Sharman Networks, parent company of the peer-to-peer (P2P) file sharing software Kazaa, is rejoicing at the US court ruling that found two similar P2P programs, Grokster and Morpheus, do not violate US copyright law. However, the company concedes that the ruling is unlikely to have any impact on the music copyright infringement case currently going through the courts in Australia.
Sharman said that as consequence of the decision made by the Ninth US Circuit Court of Appeals it will file a motion for a similar ruling to be held over its US copyright infringement case, with the group's lead counsel for the US trial, Rod Dorman, demonstrating a new air of confidence.
"Sharman Networks will be filing a motion for summary judgement, nearly identical to the successful motions filed by Grokster and Morpheus, and we are confident that Judge Wilson will find that our product, Kazaa, is a lawful product as well," he said.
Dorman describes the decision as a "victory for the technology industry and fans, artists and owners of entertainment content".
"Entertainment industry executives in the US must now embrace peer-to-peer technology and work with software developers and other partners to commercialise it. It is time for them to take their business back from their lawyers and steer it into the future of digital distribution," said Dorman.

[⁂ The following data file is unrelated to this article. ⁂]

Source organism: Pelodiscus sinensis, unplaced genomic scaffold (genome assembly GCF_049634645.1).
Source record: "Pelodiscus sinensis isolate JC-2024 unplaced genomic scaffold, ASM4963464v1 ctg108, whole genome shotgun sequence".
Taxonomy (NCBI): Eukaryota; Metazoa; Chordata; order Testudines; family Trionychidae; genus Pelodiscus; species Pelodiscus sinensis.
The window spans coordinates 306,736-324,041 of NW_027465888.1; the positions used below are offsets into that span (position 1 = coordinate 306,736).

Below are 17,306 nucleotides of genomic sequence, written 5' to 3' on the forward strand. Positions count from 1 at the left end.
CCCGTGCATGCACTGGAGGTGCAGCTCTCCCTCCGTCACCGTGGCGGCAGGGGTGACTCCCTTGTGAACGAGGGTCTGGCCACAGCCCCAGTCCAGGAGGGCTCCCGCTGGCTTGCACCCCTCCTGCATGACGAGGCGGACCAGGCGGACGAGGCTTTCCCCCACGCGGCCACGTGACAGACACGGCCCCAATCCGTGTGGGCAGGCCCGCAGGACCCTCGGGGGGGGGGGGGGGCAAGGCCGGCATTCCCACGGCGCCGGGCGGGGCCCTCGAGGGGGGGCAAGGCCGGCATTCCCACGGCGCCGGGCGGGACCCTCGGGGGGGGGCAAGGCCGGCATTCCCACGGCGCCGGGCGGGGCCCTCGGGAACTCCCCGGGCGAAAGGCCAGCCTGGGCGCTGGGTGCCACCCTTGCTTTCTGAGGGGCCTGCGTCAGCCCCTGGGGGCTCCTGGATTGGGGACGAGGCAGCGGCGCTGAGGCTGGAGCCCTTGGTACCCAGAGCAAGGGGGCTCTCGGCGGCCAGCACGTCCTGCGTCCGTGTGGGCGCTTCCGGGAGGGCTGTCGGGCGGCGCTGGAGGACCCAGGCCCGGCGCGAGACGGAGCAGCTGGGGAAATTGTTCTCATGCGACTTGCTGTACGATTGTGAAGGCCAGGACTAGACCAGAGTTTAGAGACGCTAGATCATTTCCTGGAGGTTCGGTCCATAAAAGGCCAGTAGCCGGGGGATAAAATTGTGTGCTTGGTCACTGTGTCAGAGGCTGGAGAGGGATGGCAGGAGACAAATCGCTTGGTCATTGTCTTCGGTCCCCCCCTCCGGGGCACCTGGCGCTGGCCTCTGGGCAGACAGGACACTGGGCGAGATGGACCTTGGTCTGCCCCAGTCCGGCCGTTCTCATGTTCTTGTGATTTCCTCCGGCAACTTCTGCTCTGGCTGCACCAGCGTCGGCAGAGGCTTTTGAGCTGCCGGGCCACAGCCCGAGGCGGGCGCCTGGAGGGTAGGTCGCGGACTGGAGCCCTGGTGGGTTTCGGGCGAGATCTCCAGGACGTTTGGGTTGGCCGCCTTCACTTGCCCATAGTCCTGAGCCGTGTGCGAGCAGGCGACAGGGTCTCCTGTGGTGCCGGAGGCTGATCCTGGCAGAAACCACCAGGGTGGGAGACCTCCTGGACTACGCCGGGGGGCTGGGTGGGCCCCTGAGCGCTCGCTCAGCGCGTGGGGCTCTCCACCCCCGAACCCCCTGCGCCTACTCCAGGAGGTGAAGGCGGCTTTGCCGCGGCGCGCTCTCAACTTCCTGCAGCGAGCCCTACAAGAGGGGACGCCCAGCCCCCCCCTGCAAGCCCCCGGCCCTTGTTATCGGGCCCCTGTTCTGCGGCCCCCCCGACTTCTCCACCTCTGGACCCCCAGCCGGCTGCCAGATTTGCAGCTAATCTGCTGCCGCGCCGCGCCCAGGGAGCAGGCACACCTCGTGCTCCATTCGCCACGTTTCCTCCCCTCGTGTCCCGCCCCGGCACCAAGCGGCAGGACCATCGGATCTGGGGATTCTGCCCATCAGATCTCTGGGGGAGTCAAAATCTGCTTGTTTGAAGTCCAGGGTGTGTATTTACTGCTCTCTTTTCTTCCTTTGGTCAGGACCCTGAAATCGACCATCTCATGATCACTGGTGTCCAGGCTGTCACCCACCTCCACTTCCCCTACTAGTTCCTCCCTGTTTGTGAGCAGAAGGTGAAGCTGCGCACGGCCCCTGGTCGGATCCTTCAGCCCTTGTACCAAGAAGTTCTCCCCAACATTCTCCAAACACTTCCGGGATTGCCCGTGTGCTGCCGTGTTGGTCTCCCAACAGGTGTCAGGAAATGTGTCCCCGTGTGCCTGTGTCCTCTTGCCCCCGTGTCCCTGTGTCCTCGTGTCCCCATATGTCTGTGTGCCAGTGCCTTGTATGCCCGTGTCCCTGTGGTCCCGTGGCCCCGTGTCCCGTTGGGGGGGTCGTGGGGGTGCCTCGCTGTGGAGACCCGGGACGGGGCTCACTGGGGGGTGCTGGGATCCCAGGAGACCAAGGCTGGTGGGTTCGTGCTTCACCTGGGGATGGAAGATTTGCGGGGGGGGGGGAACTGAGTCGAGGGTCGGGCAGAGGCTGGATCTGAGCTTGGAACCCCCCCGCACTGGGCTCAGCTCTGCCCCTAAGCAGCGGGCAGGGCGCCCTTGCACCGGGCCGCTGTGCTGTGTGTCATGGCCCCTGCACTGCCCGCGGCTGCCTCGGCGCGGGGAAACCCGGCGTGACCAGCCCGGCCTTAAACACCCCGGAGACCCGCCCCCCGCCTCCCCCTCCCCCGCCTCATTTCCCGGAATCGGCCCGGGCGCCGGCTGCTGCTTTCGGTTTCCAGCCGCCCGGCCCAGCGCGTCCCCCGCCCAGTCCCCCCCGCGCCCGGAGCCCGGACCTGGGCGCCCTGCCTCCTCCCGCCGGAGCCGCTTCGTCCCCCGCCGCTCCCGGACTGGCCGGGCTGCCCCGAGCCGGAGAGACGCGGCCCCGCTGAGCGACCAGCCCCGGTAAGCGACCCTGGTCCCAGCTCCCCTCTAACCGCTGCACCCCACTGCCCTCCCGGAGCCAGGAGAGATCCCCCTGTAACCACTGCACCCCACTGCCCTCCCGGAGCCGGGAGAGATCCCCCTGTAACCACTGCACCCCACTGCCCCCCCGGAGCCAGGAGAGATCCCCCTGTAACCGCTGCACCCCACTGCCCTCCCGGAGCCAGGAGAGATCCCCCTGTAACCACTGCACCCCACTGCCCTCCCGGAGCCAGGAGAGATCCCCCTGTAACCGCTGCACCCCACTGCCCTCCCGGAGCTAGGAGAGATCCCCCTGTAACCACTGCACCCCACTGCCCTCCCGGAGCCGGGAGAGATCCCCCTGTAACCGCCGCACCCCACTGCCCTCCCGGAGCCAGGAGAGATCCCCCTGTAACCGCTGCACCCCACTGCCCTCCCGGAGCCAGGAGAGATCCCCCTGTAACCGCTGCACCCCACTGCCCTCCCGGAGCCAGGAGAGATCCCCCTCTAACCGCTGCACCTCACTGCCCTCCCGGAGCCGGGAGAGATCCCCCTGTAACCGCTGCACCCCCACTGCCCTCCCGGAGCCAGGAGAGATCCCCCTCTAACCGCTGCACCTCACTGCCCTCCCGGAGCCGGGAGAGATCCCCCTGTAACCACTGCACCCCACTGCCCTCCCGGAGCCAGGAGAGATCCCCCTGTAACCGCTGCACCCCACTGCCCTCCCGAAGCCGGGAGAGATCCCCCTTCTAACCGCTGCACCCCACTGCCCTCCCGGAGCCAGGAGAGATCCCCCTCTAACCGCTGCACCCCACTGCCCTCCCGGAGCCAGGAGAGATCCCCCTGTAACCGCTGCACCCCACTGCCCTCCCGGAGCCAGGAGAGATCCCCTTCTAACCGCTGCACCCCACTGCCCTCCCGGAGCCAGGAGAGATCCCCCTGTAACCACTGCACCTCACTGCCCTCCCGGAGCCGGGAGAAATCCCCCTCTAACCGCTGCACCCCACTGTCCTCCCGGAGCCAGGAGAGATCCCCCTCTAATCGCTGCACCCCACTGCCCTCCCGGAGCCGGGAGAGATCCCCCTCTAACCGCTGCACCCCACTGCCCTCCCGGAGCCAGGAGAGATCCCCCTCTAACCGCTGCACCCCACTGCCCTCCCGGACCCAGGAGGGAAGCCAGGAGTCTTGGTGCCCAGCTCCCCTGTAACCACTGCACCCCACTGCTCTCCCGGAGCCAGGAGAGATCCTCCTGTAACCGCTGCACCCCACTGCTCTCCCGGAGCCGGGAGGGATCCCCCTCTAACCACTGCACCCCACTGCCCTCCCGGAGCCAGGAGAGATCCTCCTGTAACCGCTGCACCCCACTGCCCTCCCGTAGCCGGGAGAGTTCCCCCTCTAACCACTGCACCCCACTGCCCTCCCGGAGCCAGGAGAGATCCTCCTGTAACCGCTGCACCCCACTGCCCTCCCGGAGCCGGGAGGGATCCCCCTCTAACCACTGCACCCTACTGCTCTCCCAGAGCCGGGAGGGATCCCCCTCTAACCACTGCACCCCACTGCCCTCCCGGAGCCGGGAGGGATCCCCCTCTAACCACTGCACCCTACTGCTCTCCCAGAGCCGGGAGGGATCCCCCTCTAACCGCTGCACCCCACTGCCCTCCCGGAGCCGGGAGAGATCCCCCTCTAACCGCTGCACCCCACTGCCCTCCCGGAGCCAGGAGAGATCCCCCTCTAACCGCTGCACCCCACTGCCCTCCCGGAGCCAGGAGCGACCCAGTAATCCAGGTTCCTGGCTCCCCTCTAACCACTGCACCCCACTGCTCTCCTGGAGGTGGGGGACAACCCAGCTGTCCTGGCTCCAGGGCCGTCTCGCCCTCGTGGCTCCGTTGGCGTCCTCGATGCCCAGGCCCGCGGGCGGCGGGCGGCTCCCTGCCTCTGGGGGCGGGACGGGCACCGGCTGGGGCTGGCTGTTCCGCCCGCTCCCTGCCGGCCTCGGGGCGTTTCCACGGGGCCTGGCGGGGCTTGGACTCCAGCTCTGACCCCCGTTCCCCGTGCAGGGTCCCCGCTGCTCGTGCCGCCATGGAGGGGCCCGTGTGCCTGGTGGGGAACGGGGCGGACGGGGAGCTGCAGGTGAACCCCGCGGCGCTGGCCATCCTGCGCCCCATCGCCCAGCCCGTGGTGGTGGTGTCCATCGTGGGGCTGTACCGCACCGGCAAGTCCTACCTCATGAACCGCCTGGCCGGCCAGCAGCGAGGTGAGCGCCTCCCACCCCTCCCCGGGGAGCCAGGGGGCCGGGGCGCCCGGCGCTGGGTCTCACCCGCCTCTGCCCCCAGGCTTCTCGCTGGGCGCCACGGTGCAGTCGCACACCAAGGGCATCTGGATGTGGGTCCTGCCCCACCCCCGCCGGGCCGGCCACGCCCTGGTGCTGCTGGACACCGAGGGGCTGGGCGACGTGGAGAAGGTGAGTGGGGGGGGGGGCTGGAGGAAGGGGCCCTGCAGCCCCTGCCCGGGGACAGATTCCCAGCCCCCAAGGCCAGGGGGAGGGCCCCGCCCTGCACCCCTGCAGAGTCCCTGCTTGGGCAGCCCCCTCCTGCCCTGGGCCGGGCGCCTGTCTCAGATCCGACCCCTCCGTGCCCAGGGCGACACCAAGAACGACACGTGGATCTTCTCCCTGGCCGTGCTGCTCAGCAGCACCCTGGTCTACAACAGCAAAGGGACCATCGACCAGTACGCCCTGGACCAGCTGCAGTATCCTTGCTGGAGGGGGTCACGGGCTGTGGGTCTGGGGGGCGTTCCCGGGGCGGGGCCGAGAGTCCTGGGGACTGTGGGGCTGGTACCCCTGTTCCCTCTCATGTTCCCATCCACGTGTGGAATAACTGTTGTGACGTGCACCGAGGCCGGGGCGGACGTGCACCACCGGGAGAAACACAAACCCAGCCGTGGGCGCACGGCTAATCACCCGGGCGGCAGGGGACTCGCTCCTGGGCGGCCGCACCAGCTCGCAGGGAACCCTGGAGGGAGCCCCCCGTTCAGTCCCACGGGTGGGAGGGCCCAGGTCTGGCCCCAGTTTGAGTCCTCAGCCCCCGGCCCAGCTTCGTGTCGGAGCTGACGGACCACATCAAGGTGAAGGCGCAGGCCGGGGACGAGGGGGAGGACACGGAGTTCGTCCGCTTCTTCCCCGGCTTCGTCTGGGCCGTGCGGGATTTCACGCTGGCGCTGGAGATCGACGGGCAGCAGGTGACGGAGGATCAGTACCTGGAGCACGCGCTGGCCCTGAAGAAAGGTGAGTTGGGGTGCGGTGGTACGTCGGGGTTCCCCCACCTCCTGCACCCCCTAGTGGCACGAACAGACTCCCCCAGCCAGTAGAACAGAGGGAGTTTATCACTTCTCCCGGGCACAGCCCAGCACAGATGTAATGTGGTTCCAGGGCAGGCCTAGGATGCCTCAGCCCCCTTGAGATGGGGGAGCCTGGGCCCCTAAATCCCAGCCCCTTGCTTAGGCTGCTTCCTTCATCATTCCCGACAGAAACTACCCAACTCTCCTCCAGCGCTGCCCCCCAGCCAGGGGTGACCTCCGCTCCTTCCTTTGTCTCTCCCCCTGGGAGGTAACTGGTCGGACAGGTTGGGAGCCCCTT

However, Dorman adds that the decision will not set a precedent for the legal proceedings currently underway in Australia.
Sharman Networks is currently facing music copyright infringement charges in Australia related to its Kazaa software. The action was brought by Universal Music Australia and numerous supplementary Australian record companies. Following six months of hearings the case is still in the early stages of evidential discovery.
"The doctrines of vicarious and contributory copyright infringement have been established in the US by the courts," said Dorman. "Although analogous doctrines are recognised by Australian courts, the principles to be applied are not identical."
Yet Dorman adds he expects the Australian court "will consider the reasoning of the Ninth Circuit during its deliberations."
"Regardless, the reasoning of the Ninth Circuit decision is powerful, sound and persuasive. In addition, and more importantly, we are a global community and there should be consistent doctrines governing the application of copyright law to the Internet worldwide," he said.
The public face of Sharman Networks, chief executive Nikki Hemming, describes the decision as a "fantastic result for the peer-to-peer community", which she said "reinforces similar decisions in other courts around the world that P2P is legal".
"Our message to the entertainment industry is to stop litigating and start partnering with us. Legislation is not the answer, commercialisation of P2P is," she said.
Sharman Networks was back in an Australian court last Wednesday to continue negotiations over evidence access and procedural matters. No subsequent firm court date has been set; however, presiding Justice Murray Wilcox has set a tentative trial date of 29 November.
ZDNet Australia's Abby Dinham reported from Sydney. For more coverage from ZDNet Australia, click here.